It’s in his character, Rheinboldt said, not to want to talk about things before they happen. But last fall brought a barrage of key developments. First and foremost was the appointment of Damiano Biella to the new position of creative director. The 35-year-old Italian, who had been design director at Valentino since 2003 after stints at Carolina Herrera, Celine and Gucci, is expected to bring “a new femininity, emotionalism and internationality” to Escada. The first full collection he will design will be cruise 2008.

Biella, on board since Oct. 1, replaced Escada design veteran Brian Rennie. Word of the company’s palace revolution quickly shot through industry circles. “It’s more an evolution,” Rheinboldt contended. “A palace revolution tends to throw everything out. We want to keep the good things. But it has to be a quick evolution.”

What to keep and what to change? “The base we have is really great,” Rheinboldt declared. “We are already in the market, and the most important thing is that the brand Escada is not damaged.”

The Escada brand icons, which he characterized as femininity, color, joie de vivre, the best quality and the best fit, are sacrosanct. “Even in the most difficult years, Wolfgang [Ley] managed not to question these icons, and maybe that is why the brand wasn’t damaged,” he said. “Of course, if you talk about modern fit, what kind of shoulder pads to use, what kind of linings, you have to talk about what is more appropriate, more contemporary. I like the word ‘contemporary,’ and that’s where I see Escada — as a contemporary luxury brand.”

However, modernizing a brand’s style profile is fraught with perils, as the backlash following competitor St. John’s break with its traditional style, fit and spokesmodel showed.

“That’s too dangerous for us, and I would never allow it,” Rheinboldt said. “We’re talking step-by-step changes, to keep the loyal customer but also give new customers the option to wear Escada and make them feel they are dressing in a more contemporary way.”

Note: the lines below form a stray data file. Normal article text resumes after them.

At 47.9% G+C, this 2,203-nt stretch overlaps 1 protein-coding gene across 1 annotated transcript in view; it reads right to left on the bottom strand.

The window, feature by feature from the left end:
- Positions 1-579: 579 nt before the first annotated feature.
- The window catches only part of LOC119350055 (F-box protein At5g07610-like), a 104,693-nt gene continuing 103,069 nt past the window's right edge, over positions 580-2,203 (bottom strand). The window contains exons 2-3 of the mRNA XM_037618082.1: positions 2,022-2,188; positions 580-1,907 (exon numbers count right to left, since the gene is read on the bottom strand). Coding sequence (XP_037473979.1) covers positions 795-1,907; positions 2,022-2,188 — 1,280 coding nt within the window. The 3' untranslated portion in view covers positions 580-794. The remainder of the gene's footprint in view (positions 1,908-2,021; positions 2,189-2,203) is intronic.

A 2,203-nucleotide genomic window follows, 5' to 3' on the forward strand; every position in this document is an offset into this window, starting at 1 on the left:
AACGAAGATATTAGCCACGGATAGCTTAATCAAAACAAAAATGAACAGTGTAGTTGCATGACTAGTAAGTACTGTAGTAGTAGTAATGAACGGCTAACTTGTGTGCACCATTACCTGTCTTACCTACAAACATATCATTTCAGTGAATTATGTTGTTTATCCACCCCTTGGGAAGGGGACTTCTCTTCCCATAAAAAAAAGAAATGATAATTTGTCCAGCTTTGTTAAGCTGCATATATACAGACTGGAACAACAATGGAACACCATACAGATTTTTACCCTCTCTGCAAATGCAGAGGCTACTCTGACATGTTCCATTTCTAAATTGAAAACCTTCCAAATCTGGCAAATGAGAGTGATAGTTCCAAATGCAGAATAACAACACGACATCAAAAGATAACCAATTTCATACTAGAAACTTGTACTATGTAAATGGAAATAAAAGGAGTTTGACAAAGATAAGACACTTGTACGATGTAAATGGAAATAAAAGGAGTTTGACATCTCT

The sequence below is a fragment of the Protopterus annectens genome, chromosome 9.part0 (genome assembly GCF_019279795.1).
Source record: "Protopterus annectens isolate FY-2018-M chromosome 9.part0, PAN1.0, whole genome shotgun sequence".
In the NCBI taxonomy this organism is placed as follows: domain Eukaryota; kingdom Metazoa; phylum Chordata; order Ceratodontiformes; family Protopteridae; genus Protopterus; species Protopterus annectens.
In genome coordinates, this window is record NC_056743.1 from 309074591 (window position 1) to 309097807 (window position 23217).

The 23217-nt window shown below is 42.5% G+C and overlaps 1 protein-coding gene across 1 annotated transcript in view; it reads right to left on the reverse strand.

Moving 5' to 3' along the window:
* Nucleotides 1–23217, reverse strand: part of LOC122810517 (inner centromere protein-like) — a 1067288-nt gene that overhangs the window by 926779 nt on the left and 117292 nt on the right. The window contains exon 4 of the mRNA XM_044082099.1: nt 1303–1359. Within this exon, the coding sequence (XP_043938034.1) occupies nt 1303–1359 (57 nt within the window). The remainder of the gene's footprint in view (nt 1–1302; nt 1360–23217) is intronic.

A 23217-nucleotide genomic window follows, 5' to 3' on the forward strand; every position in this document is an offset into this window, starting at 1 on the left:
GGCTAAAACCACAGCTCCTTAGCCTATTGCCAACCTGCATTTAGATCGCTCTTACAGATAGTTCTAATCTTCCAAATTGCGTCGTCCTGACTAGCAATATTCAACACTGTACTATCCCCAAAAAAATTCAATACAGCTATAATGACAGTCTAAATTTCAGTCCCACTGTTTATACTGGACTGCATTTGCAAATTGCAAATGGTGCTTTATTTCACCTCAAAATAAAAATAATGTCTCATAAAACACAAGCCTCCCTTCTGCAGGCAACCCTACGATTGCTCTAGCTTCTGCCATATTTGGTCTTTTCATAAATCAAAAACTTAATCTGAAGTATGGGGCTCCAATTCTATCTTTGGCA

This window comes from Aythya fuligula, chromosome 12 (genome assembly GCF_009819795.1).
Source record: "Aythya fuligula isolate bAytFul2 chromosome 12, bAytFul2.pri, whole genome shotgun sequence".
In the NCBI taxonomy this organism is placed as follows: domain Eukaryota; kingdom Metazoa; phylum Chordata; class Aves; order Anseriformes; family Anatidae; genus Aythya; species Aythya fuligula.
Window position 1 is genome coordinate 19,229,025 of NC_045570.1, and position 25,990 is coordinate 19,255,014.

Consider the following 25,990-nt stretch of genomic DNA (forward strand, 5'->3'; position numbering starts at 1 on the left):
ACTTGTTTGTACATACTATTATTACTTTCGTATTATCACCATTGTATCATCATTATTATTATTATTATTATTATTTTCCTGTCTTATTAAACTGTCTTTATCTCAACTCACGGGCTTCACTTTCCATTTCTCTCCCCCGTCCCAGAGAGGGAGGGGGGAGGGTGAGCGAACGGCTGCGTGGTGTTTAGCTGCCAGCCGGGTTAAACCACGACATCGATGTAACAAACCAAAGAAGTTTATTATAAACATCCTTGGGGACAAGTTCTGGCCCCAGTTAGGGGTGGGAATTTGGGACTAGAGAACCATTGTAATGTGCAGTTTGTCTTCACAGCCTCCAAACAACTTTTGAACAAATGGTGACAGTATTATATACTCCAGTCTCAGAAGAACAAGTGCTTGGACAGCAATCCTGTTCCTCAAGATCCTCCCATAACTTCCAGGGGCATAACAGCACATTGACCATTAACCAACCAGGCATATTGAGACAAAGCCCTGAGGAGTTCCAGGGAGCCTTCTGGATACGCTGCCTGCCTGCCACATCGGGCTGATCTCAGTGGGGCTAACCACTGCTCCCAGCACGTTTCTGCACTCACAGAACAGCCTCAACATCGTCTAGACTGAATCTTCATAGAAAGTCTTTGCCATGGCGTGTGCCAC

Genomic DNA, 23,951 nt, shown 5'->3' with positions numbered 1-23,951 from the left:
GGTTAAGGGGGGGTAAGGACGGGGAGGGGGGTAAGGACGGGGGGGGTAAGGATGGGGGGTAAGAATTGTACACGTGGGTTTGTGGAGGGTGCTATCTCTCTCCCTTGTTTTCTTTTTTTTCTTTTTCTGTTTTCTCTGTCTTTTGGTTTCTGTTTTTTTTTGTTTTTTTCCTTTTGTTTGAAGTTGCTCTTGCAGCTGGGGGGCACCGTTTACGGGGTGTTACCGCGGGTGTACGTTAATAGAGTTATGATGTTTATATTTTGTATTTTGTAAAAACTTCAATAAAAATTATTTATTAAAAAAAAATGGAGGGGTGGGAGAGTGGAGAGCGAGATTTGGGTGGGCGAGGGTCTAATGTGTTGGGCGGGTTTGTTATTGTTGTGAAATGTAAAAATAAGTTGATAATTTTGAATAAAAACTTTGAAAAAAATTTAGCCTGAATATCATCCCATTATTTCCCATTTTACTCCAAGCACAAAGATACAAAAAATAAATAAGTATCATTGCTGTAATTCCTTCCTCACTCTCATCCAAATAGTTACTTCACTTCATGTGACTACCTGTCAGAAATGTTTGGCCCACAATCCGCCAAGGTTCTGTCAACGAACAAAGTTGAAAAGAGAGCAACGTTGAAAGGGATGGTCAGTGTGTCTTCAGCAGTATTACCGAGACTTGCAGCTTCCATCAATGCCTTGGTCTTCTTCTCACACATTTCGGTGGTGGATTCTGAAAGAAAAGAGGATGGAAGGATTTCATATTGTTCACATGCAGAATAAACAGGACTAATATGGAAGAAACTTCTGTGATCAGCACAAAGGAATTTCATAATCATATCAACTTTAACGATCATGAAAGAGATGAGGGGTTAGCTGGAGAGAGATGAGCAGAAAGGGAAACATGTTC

That means no more copycat looks. “We have to create our own Escada identity and style,” he said.

“In the Eighties and Nineties, with Margaretha Ley, people copied us,” he continued. “Now it’s just mail-order houses from France. We have to show the fashion world that Escada also has a certain trend. But it’s very important to prepare the customer step by step. If there’s a velvet trend in the fashion world, of course Escada has to have it, but this season, not a season later. We have to improve here.”

The huge size of the collection has its pros and cons. While Rheinboldt is adamant about no longer wanting to “have everything for everybody, which is where we are at the moment, it’s also a reason why Escada didn’t suffer so much. Because we had everything.

“But we have to reduce our different visions to a few key visions so that everybody understands what we want to say. And that has to be done by someone external,” he noted, referring to Biella, “because if you work for a company for too long, you become blind.”

Nonetheless, don’t expect too much shrinkage in the Escada range. It may get 10 percent to 20 percent smaller, but the line will still be one of the biggest ready-to-wear collections in the luxury segment, he said. “We have to sell quantities. In Moscow, for example, we have nine shops, and we can’t put the same merchandise in all of them. And our wholesale clients are important, too. We have to give them a certain variety.”